No doubt Haiti will be studied for years for all aspects of emergency response, including public information. There are so many ways that the country was ill-prepared for this disaster. And one of them was public communication. There already have been a number of stories how social media has stood in the gap for those able to use it, but this story from a Coast Guard public affairs officer about social media saving lives is very interesting.
I commented on this on emergencymgmt.com earlier today because this issue is of strong interest not just to us in crisis communication, but anyone in response agencies including fire, police, emergency management, etc. Why? Because responders have to be increasingly concerned about the growing use of social media as a means of calling for help. This is a huge issue. Liability? What happens when someone calls for help but no one in the fire department is listening on Twitter–or whatever channel the victim chooses? What if they are listening, but don’t respond? Will lives be lost as a transition is made? How many legal actions regarding liability will ensue? And how will the media treat this–certainly the story at some point will be, a responder knew but didn’t respond because the call didn’t come through 9-1-1.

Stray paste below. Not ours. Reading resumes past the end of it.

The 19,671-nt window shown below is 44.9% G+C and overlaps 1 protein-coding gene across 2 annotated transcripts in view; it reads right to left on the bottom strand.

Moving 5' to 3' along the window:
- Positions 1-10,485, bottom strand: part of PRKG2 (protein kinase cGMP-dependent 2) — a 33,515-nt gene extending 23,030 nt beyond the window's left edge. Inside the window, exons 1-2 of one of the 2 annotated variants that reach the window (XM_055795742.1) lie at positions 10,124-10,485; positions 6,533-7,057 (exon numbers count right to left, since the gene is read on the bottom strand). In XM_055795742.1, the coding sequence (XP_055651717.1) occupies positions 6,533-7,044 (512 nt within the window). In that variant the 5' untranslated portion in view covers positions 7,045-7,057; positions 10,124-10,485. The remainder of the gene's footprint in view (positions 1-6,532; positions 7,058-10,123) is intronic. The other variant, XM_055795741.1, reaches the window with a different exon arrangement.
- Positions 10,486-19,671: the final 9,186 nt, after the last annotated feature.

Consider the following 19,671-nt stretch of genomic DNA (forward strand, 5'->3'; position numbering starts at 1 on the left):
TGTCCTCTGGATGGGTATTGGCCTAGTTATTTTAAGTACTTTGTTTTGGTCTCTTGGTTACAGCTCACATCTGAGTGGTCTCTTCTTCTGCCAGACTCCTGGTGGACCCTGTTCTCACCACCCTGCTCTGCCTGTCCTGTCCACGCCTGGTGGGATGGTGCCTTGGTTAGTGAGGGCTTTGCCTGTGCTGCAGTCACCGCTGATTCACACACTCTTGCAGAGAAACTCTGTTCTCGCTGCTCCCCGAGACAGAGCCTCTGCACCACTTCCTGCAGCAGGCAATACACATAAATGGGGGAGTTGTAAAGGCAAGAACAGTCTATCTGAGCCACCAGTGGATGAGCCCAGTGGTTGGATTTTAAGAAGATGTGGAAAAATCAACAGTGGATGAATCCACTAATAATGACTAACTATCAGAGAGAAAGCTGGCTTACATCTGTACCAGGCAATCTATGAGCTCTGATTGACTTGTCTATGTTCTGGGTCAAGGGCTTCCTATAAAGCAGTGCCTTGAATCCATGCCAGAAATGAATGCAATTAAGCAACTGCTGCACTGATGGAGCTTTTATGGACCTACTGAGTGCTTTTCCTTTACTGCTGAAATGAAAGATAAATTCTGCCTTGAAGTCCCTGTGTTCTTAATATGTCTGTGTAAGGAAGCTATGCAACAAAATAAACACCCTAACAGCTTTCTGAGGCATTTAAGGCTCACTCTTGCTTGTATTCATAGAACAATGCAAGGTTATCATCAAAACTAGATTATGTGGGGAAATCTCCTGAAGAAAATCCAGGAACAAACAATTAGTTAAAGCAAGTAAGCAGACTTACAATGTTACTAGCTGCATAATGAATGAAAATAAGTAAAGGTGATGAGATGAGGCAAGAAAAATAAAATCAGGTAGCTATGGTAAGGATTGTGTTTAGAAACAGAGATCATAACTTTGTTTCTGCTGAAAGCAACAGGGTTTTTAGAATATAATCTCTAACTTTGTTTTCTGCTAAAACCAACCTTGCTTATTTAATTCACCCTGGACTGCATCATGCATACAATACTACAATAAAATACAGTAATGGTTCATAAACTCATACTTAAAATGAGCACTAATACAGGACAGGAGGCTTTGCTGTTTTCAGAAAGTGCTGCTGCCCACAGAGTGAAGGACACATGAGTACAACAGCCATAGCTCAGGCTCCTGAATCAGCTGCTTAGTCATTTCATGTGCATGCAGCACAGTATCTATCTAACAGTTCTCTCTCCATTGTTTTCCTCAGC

I believe that the use of the internet as a near universal means of connecting and communicating is almost inevitable, and that means an internet version of 9-1-1 is inevitable. But, adopting this will not be easy and many questions raised in the meantime. This will be an interesting change to watch.